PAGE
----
On top of all of that, our cat went missing for a while the day hubby went to urgent care. The little brat scared us so badly that we ended up wandering the neighborhood, calling for him, tearing the house apart, and eventually calling the microchip place he's registered with.

One of the side effects of prednisone is changes in mood. Yeah, you can guess how well the missing kitty plus that side effect mixed. Ugh. Talk about a miserable experience for all involved.

The kitty showed up, though, after the phone call and a couple of online calls for help. Hubby finally got some rest, and said kitty would have cried for the entire night if I hadn't spent most of it upright with him. The only times he'd hush were when I was cradling him like a baby, or throwing bits of food for him to chase. Curling up in bed with us just wasn't going to cut it.

Saturday, I was beat. Saturday night, I didn't sleep much, either, so this morning was spent catching up.

Today, I wandered off to Target to pick up some antihistamines to carry just in case of another sting, as suggested by the paperwork from the doctor, and a few other things. As I was leaving, the alarm went off.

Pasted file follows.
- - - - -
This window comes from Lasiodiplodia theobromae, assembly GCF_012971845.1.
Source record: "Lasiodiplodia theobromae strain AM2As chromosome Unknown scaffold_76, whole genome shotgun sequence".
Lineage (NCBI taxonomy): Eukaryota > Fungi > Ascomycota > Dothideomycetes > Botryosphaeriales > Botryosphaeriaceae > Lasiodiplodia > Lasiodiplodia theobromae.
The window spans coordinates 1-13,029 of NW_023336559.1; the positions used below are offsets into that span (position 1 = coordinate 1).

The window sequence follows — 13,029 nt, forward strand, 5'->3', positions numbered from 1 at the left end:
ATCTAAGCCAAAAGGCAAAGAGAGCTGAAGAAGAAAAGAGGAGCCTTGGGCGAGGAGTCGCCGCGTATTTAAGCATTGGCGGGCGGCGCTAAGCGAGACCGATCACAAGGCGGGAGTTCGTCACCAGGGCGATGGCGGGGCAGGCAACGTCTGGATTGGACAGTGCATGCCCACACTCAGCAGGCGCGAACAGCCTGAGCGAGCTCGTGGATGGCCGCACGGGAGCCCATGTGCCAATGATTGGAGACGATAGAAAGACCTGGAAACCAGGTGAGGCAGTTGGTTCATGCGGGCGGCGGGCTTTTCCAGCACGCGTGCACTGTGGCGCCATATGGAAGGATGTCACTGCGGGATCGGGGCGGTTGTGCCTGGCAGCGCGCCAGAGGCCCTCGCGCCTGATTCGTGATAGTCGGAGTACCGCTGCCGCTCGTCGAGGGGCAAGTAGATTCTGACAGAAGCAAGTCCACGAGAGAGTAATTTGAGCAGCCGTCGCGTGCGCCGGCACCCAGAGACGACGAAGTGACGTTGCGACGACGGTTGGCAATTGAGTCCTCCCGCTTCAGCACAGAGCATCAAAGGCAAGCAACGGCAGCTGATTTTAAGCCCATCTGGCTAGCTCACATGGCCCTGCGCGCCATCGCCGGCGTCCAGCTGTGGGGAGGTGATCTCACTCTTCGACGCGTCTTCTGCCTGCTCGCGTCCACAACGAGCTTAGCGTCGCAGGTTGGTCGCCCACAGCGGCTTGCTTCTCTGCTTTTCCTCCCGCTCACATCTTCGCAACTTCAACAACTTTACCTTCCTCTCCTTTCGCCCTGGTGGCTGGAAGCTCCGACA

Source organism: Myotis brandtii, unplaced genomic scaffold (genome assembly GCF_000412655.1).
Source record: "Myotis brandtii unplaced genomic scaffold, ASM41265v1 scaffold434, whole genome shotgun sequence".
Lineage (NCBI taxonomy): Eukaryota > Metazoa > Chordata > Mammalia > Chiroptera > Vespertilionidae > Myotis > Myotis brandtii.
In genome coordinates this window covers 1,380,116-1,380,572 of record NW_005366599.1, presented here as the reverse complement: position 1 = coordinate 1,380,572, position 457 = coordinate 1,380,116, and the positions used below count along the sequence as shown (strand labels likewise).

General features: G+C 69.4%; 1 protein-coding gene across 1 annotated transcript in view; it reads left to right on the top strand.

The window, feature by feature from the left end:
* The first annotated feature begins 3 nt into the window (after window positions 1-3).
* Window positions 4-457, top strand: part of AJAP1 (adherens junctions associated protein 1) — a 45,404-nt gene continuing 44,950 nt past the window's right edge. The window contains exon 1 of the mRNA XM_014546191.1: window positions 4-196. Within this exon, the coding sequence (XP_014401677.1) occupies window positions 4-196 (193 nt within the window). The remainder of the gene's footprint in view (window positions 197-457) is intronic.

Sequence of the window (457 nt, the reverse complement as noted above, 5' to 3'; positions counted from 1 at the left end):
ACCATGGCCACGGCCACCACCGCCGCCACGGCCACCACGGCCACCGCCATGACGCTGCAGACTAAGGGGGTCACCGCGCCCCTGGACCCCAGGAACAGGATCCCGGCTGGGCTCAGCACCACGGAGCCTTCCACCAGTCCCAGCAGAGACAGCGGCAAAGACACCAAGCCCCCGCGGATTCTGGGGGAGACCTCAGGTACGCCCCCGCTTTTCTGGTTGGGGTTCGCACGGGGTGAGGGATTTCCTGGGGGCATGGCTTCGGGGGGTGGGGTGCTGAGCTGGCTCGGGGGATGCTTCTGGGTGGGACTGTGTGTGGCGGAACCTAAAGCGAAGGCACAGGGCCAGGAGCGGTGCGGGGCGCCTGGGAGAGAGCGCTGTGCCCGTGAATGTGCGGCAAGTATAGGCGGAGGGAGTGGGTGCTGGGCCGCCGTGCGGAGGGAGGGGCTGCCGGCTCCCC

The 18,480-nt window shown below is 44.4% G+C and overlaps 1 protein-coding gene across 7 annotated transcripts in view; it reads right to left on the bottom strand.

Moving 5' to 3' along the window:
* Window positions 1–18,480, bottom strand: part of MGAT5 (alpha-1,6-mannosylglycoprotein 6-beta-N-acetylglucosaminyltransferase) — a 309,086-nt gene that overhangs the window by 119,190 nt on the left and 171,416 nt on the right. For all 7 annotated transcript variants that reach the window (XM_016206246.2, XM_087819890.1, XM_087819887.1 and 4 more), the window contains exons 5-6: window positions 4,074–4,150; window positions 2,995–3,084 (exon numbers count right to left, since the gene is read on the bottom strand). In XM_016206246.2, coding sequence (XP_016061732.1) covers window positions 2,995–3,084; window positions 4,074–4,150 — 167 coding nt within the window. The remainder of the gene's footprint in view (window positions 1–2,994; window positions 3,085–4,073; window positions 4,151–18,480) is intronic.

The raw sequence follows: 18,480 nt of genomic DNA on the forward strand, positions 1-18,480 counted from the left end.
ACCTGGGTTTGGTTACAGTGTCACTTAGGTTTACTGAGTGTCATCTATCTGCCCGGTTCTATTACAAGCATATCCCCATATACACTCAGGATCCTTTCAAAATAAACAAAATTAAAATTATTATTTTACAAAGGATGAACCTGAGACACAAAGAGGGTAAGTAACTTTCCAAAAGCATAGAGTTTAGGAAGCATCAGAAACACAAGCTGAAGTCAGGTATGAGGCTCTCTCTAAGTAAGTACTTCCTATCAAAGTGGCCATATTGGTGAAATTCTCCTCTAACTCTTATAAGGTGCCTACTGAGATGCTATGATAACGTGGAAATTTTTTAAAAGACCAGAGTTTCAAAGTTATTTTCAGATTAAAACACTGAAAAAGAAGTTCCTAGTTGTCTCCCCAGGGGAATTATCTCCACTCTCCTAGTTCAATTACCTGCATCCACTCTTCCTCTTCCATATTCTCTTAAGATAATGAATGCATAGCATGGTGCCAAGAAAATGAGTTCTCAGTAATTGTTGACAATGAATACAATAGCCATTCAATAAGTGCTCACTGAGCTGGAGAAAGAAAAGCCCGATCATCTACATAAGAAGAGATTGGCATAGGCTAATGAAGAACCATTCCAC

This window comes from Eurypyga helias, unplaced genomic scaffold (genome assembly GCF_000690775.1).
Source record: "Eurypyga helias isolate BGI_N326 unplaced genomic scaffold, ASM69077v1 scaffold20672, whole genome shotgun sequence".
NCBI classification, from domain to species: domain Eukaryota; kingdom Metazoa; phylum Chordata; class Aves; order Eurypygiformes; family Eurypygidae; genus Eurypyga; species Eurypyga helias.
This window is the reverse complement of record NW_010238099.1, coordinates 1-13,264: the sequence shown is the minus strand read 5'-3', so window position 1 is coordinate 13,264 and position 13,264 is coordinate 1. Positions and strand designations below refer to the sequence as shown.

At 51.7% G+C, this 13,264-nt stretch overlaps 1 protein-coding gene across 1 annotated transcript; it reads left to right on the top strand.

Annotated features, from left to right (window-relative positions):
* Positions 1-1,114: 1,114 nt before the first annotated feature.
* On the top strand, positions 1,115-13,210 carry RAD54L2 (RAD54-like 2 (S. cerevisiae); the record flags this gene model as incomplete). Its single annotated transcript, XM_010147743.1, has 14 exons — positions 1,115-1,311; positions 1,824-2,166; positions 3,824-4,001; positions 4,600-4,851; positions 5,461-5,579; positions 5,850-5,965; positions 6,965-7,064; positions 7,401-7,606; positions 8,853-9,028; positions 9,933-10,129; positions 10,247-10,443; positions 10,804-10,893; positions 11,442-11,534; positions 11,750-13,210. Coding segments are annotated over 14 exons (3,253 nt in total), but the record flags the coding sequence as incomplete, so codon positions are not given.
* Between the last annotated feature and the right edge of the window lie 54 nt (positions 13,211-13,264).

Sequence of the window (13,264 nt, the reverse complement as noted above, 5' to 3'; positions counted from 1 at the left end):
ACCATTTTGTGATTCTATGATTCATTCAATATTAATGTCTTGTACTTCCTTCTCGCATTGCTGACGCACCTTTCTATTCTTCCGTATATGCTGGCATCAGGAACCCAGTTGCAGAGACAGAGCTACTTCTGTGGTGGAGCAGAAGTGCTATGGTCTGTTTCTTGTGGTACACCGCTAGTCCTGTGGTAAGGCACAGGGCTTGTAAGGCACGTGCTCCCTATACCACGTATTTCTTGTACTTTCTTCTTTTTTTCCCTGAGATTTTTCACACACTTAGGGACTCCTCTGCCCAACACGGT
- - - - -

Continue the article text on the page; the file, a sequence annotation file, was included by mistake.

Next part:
Cue accusatory stares! Ah, the perfect addition to an already stressful weekend.

At least the security guy was pleasant, as was the staff. It probably helped that I willingly showed them everything in the backpack I was carrying, and went through my purchases with them. It turns off that the sensors tend to randomly pick up things like key-fob and cell phone signals.

I was cleared, all's well, and I deserve some pampering. This calls for an oil treatment for my hair, a sugar scrub session and some painted nails.

Thursday, September 18, 2014

Are You a Car Creeper?

Not all dudes in cars are creepers, but most creepers in cars are dudes. So, when do you transform from a dude in a car to a creeper in a car?

Symptom One: Horn Honking
An automobile's horn was put there to prevent car crashes by alerting other drivers and denizens of the road of your presence. It was not put there to draw the attention of the person you may find attractive as they walk along the sidewalk. Sure, it gets their attention, most often by scaring them into looking for impending danger, but it probably won't be the kind of attention you're looking for.

Symptom Two: Yelling and Whistling
Whistling or yelling at someone is never a good idea, but what's the point of doing it while you're driving by? Do you expect your target to flag you down and insist on going with you? Are you trying to compliment them? How is heckling a stranger on the street as if they're a zoo animal complimentary?

Symptom Three: Slowing Down
There are few things quite as disturbing to many pedestrians as a strange car slowing down for the occupants to get a better look/harass them. They have no way of knowing what your true motives are, if you have a weapon or if you're planning on getting out to assault them. It doesn't matter if you weren't planning on harming them. They have no way of knowing what you're capable of just by looking at you.